Sample answer: “At my current job, I often commit to several projects at once, which limits the attention I can give to each of them. I am resolving this by keeping track of my projects on a planner and setting realistic deadlines.”
Question 3: How Would Others Describe You?
Seeking ongoing feedback from your coworkers and bosses is one way to ensure you have a good answer to this question. Think back to past discussions with your former employers and share the feedback you received with the interviewer. If you have any performance reviews, emails, or other written materials that express this feedback, review them prior to your interview so you’re prepared with a response.
Sample answer: “My former colleagues have told me they can always count on me. Working in a deadline-driven environment, I feel it’s critical to set realistic timelines and work efficiently to deliver on what I set out to do.”
Question 4: Tell Me about the Worst Job/Boss You Ever Had
This is another one of the tough interview questions. Whatever you do, don’t talk negatively about your past jobs or bosses. The interviewer will assume that you’d talk about them and their company the same way.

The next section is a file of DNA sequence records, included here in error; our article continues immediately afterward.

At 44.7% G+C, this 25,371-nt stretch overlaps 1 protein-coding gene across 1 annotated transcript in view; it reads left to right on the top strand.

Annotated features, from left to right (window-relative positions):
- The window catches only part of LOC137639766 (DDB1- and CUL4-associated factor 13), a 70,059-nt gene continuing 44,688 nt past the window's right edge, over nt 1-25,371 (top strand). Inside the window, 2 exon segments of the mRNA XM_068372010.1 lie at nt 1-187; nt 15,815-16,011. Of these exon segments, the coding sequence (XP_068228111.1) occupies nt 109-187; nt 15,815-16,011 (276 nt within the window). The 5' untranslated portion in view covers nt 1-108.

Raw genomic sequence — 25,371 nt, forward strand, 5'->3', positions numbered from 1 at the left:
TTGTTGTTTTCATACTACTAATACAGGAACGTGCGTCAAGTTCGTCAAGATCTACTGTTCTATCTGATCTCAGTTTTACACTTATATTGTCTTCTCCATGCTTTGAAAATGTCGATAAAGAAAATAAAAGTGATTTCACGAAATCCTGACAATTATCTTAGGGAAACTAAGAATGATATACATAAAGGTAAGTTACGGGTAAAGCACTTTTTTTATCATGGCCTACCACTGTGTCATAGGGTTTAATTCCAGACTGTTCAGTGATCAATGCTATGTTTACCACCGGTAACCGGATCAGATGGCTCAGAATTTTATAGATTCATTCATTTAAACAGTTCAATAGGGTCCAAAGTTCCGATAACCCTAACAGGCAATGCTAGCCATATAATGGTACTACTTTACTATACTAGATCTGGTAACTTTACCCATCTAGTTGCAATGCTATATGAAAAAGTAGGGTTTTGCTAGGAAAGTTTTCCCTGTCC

“I’d encourage candidates to focus more on a situation than a person. Tell the interviewer about a situation in which they disagreed with or had a professional conflict with a superior: what actions did they take to resolve it and what was the result?” says Jennifer Katz, director of Career Services at Purdue Global.
You can use the STAR approach—situation, task, action, result—outlined below, to help prepare your answer.
Question 5: Where Do You See Yourself in 5 Years?
This is the perfect opportunity to demonstrate your commitment to the organization and professional development. Tell the interviewer why you would like to stay with this particular company for the long haul and discuss some of your career goals, which should align with the company’s goals.
Sample answer: “I earned my degree in information technology because I’m inspired by the idea that the field is always evolving. I have always seen myself working for a company, such as yours, that shares my passion to be on the cutting edge of technology.”
Question 6: Why Should I Hire You?
If there was ever a time to toot your own horn, this is it. This may be the last thing you’re asked, and it also can be one of the toughest interview questions, so provide the interviewer with a memorable response.
- Remind the interviewer why your qualifications are a good fit for the position.
- Reiterate your excitement for the opportunity.
- Discuss how your strengths align with the company’s mission statement or a recent initiative to demonstrate how you could be an asset to the company